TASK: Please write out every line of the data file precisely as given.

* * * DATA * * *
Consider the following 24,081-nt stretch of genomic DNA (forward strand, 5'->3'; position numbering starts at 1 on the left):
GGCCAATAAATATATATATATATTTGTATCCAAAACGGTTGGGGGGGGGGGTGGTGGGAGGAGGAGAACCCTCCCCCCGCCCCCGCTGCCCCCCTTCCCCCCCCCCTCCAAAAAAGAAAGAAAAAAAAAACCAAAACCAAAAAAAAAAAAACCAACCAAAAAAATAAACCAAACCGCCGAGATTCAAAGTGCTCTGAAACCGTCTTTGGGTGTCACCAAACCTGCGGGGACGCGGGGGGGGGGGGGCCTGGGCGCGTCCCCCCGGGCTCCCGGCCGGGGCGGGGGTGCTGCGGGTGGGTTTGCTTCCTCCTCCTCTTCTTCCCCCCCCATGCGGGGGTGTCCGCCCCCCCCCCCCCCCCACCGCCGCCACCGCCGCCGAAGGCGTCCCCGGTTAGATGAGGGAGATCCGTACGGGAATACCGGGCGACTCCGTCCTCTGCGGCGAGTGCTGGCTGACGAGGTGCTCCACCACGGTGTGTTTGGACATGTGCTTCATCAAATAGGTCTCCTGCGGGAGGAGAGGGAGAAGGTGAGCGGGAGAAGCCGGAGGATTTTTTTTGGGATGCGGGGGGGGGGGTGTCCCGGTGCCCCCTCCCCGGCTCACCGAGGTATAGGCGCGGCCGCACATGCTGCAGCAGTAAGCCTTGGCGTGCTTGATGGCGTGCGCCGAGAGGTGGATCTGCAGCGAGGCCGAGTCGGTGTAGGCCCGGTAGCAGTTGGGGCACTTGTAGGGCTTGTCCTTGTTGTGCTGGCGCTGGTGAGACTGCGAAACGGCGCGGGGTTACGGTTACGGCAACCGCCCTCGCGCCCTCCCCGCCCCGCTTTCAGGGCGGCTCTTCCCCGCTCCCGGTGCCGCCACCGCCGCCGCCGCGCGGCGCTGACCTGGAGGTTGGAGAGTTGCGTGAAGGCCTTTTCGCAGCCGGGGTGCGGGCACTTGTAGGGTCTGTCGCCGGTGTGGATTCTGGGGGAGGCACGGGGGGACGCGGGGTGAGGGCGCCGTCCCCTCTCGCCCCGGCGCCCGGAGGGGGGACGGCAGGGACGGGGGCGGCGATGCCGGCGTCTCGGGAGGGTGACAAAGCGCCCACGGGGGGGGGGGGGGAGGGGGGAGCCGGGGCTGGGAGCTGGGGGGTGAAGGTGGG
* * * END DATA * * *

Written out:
Consider the following 24,081-nt stretch of genomic DNA (forward strand, 5'->3'; position numbering starts at 1 on the left):
GGCCAATAAATATATATATATATTTGTATCCAAAACGGTTGGGGGGGGGGGTGGTGGGAGGAGGAGAACCCTCCCCCCGCCCCCGCTGCCCCCCTTCCCCCCCCCCTCCAAAAAAGAAAGAAAAAAAAAACCAAAACCAAAAAAAAAAAAACCAACCAAAAAAATAAACCAAACCGCCGAGATTCAAAGTGCTCTGAAACCGTCTTTGGGTGTCACCAAACCTGCGGGGACGCGGGGGGGGGGGGGCCTGGGCGCGTCCCCCCGGGCTCCCGGCCGGGGCGGGGGTGCTGCGGGTGGGTTTGCTTCCTCCTCCTCTTCTTCCCCCCCCATGCGGGGGTGTCCGCCCCCCCCCCCCCCCCACCGCCGCCACCGCCGCCGAAGGCGTCCCCGGTTAGATGAGGGAGATCCGTACGGGAATACCGGGCGACTCCGTCCTCTGCGGCGAGTGCTGGCTGACGAGGTGCTCCACCACGGTGTGTTTGGACATGTGCTTCATCAAATAGGTCTCCTGCGGGAGGAGAGGGAGAAGGTGAGCGGGAGAAGCCGGAGGATTTTTTTTGGGATGCGGGGGGGGGGGTGTCCCGGTGCCCCCTCCCCGGCTCACCGAGGTATAGGCGCGGCCGCACATGCTGCAGCAGTAAGCCTTGGCGTGCTTGATGGCGTGCGCCGAGAGGTGGATCTGCAGCGAGGCCGAGTCGGTGTAGGCCCGGTAGCAGTTGGGGCACTTGTAGGGCTTGTCCTTGTTGTGCTGGCGCTGGTGAGACTGCGAAACGGCGCGGGGTTACGGTTACGGCAACCGCCCTCGCGCCCTCCCCGCCCCGCTTTCAGGGCGGCTCTTCCCCGCTCCCGGTGCCGCCACCGCCGCCGCCGCGCGGCGCTGACCTGGAGGTTGGAGAGTTGCGTGAAGGCCTTTTCGCAGCCGGGGTGCGGGCACTTGTAGGGTCTGTCGCCGGTGTGGATTCTGGGGGAGGCACGGGGGGACGCGGGGTGAGGGCGCCGTCCCCTCTCGCCCCGGCGCCCGGAGGGGGGACGGCAGGGACGGGGGCGGCGATGCCGGCGTCTCGGGAGGGTGACAAAGCGCCCACGGGGGGGGGGGGGGAGGGGGGAGCCGGGGCTGGGAGCTGGGGGGTGAAGGTGGG